Challenge: Moving to California is where many started their dreams. Yours too, might start out West.

6. IF YOU EVER RUN INTO THE BIG BOSS…

For some reason, it seems like we’re led to believe that if you ever run into the big boss you should be ready to impress them. Don’t fall into this myopic thinking. The best story I have to illustrate this lesson is when the interns got to meet First Lady Michelle Obama. You knew it was “meet FLOTUS (First Lady of the United States) day” because every girl in the room looked like she was going to prom (that’s a good thing). When I met FLOTUS, I didn’t have some well-prepared question that would show her my intelligence (or lack thereof), but rather I talked Chicago baseball with her. She ended up affirming her love for the Cubs (my favorite baseball team) and how she gave POTUS a hard time for being a White Sox fan. She gave me a hug and a high five and that was a moment I’ll never forget. And yes, she is as charming as you think she’d be.

Lesson: The most powerful people….are still people. Be Genuine. If you were the President of a company, what would make you remember an intern?

7. KARL’S RULE:

This I learned from a great mentor at Microsoft, Karl. He said you should divide your internship into three components. The first third should be focused on meeting as many people as possible. Get to know who they are, what they do, and build a connection with the people you will be working with. The second third of the internship should be when you are working hardest at your project. Get a good chunk of it done then. The last third of your internship should be focused on networking with people outside of your team and exploring the different facets of the company. Figure out what other areas of the company you enjoy.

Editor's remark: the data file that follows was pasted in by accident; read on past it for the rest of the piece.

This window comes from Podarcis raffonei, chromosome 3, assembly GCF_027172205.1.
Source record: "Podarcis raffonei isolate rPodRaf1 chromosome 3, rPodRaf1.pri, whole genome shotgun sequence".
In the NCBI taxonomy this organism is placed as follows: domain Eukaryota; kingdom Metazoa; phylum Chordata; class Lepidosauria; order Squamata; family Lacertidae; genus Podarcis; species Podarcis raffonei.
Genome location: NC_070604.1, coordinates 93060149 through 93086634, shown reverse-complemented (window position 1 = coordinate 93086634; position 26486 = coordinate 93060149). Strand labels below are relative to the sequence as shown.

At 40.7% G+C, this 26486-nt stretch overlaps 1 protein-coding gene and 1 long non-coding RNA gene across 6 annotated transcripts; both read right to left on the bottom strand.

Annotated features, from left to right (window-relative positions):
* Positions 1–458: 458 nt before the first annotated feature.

Lesson: Divide your internship into three components to have the most impact.

8. YOUR ATTITUDE: THE MOST IMPORTANT THING PEOPLE WILL REMEMBER.

One of my best mentors from Illinois is famously known for advocating three qualities: energy, optimism, and enthusiasm. Sure, your internship could be full of unexpected downsides or people that are hard to work with. That you can’t control. What you can, however, is how you respond to it. Your attitude is so important to your performance–and it will be a huge factor in how people remember you.

Lesson: Your inner world creates your outer world.

9. CAST A WIDE NET BUT HAVE YOUR SHIPMATES.

From a relationship perspective, you should have two goals entering an internship: Get to know as many people as you can, but also develop a close group of really meaningful friends. If I were to rank the three internships on an overall satisfaction, the quality of friends I made would be the single most important factor. These are the people that, if you were arrive to their city at 3 in the morning, they would be at the airport waiting for you. There is no better treasure than making those friends at these programs.

Lesson: To conquer the seas, you need a good crew.

10.  WHAT ARE YOU GOING TO REMEMBER 15 YEARS FROM NOW?

Make those memories that you’ll one day tell your kids about.

Drinking Beer at my first TGIF at Google; Marching down the Pride Parade in SF with Google Float and supporting LGBT rights; Going to the Goodwill with my roommates and buying clothes for the Google 80’s theme Boat Cruise; Waiting in line at 5am and attending the Presidential Inauguration; Delivering the President’s Lunch Order; Volunteering to be the Easter Bunny at the White House Easter Egg Roll;Going out in Adams Morgan;Forgetting that you went out in Adams Morgan;Staying up with my best friend in DC and recreating the Wedding Crashers scene at the Lincoln Memorial; With Wine;Attending my first concert; Finding out that Macklemore and Deadmau5 were performing.

Lesson: Get Shit Done and Live it Up.

Rock on—let me know how I can be a resource to you.